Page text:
It was in 1992 that I began to find a form of healing that matched my understanding of Jesus. Rochelle Graham, then a physiotherapist teaching Healing Touch on the sideline, was invited into Vancouver’s Downtown Eastside to do some of her work with church folk offering services to the marginalized and homeless. I met up with her there as she instructed workers and volunteers at First United Church. She noticed that when faith groups were instructed (to use their faith) there came an additional boost of power and energy in the room and in the participants, themselves. A prayer as simple as “thy will be done,” seemed to enable the presence and guidance of Spirit. People began to feel the actual texture of another’s energy field through their hands! The requests from church folk poured in and by 1995 Rochelle had drafted a curriculum designed for healing ministry in churches which became known as Healing Pathway. I want to make some observations in this article about the link between the emergence of Healing Pathway and diaconal ministry. Continue reading “Viewing healing ministry through diaconal eyes”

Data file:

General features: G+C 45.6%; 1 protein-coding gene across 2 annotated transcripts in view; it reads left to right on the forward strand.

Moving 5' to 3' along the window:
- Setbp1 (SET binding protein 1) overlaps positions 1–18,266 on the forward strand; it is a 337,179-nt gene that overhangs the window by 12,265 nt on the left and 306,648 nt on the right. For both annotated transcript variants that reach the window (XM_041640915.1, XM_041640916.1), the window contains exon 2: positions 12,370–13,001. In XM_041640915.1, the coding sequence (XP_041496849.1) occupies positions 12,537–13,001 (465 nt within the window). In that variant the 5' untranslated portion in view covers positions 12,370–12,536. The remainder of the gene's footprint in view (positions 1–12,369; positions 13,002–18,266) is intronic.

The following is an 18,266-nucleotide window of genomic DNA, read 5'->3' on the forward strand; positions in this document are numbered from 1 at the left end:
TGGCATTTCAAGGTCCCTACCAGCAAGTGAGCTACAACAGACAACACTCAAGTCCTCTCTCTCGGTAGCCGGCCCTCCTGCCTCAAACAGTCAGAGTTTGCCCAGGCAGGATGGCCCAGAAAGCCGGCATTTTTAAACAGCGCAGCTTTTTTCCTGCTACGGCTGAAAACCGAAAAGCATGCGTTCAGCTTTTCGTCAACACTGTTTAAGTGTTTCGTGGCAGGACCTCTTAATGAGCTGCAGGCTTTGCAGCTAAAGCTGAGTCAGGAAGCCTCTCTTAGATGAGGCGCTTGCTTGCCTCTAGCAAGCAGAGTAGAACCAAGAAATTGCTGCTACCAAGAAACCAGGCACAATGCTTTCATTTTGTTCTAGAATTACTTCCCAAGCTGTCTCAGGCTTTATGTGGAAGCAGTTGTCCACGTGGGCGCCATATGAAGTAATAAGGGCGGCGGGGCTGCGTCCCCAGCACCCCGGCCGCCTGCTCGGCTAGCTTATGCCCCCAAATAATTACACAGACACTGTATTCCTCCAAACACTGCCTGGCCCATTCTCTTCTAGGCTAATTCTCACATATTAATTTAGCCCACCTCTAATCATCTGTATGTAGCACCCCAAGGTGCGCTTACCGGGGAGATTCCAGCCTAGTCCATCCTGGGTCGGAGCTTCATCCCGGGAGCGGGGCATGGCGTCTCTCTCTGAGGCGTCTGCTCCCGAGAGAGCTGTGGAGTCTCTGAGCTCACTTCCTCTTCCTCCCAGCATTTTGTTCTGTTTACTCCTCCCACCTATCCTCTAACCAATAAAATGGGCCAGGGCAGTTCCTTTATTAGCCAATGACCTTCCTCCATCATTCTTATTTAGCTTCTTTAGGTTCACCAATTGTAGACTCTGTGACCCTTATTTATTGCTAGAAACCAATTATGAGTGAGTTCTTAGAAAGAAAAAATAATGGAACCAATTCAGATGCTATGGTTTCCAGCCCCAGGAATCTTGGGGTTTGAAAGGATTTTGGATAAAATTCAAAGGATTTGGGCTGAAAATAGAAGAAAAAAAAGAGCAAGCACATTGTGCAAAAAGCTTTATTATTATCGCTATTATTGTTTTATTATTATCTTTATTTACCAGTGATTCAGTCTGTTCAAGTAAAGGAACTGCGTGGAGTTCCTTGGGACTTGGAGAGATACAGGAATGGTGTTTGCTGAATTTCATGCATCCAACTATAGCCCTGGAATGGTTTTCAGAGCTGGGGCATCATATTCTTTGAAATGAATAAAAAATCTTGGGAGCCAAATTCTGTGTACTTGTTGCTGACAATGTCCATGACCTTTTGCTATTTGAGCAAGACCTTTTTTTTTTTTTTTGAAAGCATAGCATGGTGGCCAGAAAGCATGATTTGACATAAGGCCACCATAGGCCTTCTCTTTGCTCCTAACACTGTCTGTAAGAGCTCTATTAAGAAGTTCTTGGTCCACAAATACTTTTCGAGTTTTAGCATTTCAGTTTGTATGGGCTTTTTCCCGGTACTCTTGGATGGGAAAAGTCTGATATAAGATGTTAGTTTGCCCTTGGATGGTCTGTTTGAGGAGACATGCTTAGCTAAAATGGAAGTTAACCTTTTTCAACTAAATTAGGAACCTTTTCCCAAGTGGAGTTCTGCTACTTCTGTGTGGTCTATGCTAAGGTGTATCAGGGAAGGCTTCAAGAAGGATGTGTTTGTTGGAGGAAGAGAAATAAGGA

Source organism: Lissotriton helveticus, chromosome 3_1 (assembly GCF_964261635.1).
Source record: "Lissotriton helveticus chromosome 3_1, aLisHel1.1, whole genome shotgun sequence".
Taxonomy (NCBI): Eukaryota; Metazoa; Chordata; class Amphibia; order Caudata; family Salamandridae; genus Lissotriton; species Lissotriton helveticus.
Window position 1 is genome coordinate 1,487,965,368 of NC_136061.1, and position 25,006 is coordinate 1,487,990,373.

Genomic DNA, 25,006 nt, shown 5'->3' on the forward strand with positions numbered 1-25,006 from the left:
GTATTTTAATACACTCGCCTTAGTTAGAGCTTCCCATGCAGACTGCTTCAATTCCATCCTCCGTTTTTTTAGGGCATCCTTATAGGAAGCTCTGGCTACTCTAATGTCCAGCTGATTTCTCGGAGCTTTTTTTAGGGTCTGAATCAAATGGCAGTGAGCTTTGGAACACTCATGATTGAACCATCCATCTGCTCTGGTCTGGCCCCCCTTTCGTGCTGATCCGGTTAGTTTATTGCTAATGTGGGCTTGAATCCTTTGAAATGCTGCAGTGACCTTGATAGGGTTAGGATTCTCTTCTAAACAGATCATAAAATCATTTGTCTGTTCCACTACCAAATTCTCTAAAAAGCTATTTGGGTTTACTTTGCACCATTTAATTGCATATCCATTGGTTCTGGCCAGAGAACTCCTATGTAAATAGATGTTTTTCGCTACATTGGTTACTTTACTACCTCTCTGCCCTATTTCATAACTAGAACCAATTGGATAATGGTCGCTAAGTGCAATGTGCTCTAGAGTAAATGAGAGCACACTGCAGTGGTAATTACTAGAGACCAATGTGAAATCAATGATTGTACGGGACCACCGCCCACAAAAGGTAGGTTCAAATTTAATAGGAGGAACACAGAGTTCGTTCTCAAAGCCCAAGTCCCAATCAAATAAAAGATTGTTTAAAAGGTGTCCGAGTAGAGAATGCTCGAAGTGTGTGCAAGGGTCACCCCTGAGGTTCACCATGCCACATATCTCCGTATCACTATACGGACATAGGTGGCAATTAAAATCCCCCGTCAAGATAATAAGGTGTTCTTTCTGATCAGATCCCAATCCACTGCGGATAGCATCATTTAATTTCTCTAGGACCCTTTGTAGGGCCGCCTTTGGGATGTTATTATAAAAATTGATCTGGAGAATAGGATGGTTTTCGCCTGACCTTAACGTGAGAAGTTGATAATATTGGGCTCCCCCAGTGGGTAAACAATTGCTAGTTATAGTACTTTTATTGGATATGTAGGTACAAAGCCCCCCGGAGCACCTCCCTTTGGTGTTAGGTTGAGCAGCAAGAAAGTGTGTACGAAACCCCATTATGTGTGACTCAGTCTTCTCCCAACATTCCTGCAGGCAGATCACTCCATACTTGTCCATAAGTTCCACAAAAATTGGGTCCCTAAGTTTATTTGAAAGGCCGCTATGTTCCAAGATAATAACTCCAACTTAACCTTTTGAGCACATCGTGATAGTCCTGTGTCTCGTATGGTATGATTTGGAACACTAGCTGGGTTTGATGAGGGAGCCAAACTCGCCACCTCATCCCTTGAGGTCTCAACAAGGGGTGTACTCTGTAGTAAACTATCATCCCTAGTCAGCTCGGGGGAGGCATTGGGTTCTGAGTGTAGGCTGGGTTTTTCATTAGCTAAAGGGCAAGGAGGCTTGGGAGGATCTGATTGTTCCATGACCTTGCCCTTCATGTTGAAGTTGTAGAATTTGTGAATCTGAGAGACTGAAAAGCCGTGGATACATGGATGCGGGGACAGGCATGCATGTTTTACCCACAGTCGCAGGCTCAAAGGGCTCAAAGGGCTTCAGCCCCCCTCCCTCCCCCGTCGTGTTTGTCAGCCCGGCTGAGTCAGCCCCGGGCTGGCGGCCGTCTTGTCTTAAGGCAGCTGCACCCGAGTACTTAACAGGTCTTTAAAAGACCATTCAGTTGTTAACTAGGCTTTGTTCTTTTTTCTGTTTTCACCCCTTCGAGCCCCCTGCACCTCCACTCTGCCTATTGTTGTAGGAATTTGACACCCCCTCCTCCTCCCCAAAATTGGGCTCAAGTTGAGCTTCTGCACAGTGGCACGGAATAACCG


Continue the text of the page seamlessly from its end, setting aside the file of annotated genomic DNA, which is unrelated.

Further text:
The Central Committee of Diakonia of the Americas and Caribbean (DOTAC) met this month in Vancouver. DOTAC is both an international and ecumenical organization that connects and gathers those engaged in diakonia. Check them out here http://dotac.diakonia-world.org/.
Diaconal Gathering at Carey Hall, UBC, Thursday, November 9, 2017
Shout out to Ted Dodd and other members of the Central Committee of DOTAC gathered at Regent College’s Carey Hall at UBC recently and who intentionally drew the circle a little wider making room for local diaconal colleagues and friends to join them for an evening of interdenominational reflection, refreshment and renewing conversation. Continue reading “Gathering together and drawing wider circles with diaconal sisters and brothers”